The London Hardcourt Bicycle Polo Association is holding its London Open 2010 on Saturday 21st August, following on from their success with organising the European Championships last year and hot on the heels of the World Champs in Berlin from 13-15 August. Check out the video from the Barcelona polo scene to get a flavour of what the action will be like and of what you might be seeing more of around the country as bike polo continues to grow in popularity.
Back in the 1950s, bicycle polo was practised by cycling club members as part of the seasonal run of events. There were winter reliability trials, early season time trials, weekend tours, Good Friday track racing and there was polo.
It more or less died out, of course, along with many aspects of cycling during the Sixties and Seventies while most people at the time were busy striving for more shinier cars and sunny holidays in Spain. But in the last few years bike polo has been on the way back reinvented for the 21st century by US bike messengers with new rules and a new playing surface. These days it's played on tarmac not grass, often inner city basketball courts or the like, but it's still a game that demands high levels of bike handling skill with players drawn from the ranks of messengerdom and the growing numbers of urban fixed and singlespeed riders. For a quick history lesson encompassing bike polo then and now, check out the Brooks bike polo video we recently featured.
Since its comeback bike polo has grown and spread rapidly and it is played in cities throughout the world with national, European and World championships and so far they've managed to elude the clammy embrace of the UCI.
To find out more we asked a man in the know; Buffalo Bill Chidley, editor of the webzine Moving Target and general fount of knowledge when it comes to urban cycling.
Bill is a member (and serving Chair) of the London Hardcourt Bicycle Polo Association, which is organizing the forthcoming London Open 21st August. Last year they organised the 1st European Hardcourt Bicycle Polo Championships. Bill told us about his introduction to polo, "I started playing hardcourt two years ago, having previously played one game of grass-court some time ago on the track centre at Herne Hill Velodrome. I found the game addictive and quickly converted my Bridgestone RB1 beater into a polo bike. This means fitting 48-hole rims, a super-low gearing of 30-16 and other monstrosities, such as a rear-mounted front brake."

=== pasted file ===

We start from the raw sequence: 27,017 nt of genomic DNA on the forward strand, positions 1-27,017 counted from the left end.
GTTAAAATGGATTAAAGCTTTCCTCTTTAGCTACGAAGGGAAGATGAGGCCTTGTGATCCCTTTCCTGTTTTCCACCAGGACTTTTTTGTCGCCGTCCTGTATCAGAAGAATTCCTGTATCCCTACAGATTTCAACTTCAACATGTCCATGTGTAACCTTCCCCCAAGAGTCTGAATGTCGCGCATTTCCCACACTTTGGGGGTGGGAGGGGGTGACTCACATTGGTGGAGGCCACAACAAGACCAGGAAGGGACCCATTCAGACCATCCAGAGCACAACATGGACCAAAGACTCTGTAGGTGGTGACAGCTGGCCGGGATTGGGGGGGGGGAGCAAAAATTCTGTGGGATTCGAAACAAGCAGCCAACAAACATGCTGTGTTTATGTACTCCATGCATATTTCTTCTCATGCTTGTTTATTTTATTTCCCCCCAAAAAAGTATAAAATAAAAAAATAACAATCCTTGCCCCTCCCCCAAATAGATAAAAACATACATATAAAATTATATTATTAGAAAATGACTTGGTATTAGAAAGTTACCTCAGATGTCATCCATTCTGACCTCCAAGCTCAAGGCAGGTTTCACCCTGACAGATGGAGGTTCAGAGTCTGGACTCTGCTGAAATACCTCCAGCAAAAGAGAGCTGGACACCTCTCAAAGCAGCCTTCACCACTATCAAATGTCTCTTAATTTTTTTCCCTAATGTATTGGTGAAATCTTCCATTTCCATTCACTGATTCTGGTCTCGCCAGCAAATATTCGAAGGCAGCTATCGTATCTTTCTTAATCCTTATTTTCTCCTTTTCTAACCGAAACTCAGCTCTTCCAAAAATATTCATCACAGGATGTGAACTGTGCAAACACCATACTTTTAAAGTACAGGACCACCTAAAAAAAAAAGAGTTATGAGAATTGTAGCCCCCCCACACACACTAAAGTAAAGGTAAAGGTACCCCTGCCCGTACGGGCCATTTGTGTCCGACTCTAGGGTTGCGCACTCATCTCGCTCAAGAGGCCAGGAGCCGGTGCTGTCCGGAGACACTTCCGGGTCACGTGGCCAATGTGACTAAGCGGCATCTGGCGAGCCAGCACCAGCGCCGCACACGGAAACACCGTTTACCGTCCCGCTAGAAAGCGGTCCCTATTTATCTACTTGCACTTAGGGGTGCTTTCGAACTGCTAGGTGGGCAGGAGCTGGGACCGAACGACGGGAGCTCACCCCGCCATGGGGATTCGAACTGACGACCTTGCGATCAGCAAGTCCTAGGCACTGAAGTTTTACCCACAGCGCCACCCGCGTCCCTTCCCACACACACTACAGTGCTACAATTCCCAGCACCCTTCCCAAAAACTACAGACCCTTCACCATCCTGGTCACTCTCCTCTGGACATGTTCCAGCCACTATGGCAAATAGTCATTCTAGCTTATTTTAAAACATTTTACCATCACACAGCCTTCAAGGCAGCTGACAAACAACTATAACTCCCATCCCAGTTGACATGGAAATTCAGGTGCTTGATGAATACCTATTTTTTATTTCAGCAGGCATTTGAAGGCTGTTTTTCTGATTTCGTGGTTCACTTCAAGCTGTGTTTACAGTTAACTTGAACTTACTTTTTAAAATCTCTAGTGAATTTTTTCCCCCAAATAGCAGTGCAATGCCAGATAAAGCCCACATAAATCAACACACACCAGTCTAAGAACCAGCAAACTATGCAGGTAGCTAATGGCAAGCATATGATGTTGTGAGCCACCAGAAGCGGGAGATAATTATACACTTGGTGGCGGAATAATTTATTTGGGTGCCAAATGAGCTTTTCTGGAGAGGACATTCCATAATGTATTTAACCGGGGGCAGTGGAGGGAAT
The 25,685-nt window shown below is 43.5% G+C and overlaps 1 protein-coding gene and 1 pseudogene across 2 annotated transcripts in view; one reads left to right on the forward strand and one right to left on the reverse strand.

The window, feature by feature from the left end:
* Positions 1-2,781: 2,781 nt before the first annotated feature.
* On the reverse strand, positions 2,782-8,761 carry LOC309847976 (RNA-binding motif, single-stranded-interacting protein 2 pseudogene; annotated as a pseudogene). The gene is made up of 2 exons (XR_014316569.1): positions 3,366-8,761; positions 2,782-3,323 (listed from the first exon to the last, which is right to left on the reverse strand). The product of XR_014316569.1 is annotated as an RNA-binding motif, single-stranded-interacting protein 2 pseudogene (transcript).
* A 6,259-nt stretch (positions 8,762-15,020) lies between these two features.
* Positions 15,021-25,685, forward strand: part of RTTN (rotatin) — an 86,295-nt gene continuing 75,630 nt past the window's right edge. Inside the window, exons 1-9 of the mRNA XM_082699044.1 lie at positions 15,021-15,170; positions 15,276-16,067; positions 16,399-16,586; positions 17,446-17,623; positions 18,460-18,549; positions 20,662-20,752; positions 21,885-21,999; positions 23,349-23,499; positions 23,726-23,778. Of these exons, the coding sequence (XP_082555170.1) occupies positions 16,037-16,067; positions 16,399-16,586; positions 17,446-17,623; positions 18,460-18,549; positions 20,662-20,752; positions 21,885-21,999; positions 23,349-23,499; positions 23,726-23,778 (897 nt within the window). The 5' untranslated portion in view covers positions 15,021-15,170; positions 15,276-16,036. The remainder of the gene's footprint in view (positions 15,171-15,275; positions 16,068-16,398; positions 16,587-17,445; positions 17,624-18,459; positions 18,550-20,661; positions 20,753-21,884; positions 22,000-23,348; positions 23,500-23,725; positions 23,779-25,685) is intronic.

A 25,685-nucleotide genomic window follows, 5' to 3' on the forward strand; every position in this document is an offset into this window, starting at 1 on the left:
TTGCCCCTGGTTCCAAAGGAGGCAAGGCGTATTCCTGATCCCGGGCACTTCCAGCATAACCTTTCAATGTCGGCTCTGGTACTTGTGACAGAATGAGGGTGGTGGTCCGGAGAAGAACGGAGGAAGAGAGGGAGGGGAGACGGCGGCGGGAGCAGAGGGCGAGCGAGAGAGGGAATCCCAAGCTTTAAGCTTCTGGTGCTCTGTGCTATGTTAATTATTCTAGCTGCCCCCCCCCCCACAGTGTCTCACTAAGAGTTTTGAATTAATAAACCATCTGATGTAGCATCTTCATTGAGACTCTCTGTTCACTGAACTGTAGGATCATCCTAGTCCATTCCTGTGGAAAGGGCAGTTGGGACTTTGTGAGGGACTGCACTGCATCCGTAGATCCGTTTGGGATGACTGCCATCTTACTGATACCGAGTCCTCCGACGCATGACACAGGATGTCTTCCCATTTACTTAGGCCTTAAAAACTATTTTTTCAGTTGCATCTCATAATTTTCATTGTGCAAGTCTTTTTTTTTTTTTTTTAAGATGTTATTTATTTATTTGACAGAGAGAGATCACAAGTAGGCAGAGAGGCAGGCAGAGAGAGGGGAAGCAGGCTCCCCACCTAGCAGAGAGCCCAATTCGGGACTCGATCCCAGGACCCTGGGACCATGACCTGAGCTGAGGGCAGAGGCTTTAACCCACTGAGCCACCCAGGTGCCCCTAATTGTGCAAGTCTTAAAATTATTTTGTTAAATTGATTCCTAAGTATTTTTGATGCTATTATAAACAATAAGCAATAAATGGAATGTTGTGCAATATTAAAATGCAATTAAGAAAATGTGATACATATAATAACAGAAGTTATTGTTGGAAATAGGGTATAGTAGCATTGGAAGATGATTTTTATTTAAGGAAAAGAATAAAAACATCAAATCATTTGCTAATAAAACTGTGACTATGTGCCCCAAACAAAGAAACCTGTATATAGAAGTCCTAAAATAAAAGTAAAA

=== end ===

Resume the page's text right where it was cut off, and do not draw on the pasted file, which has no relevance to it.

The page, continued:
Bill is unusual amongst regular London players in that he still plays with a fixed-wheel, "Following the example of the North American polo scene, most of the better London polo players are now running free-wheels."
Bill is on a roll now, "My home court is a patch of tarmac surrounded by brick walls on all sides in Hackney, known to us as Downham. There are steps down one side, so players can sit, relax, drink beer & heckle (heckling is a very important part of bike polo) their fellows on the court. The staple of bike polo is the 'throw-in' game. Players wishing to play throw their mallets into the centre of the court and then the mallets are shuffled into two teams of 3. Play commences on a shout of 3-2-1-polo and play continues until one side has scored 5 goals."
Bill's own team, 3 Beards, unfortunately failed to qualify automatically at the recent UK Championships in Manchester so they now have to qualify the hard way through the London Bike Polo League.
There's a thriving polo scene in Bristol too. In fact the UK is one of the powerhouses of this emerging sport, the other big European polo playing country being… go on… who do you think… it had to be, Germany of course.
No doubt, you'll tell us there are thriving hotspots of polo all over; if you are a player or a fan please let us know what you think about the game or indeed if you're looking for like-minded types to chuck a mallet about with - you only need six for a game and as the bike polo scene has already shown from little acorns…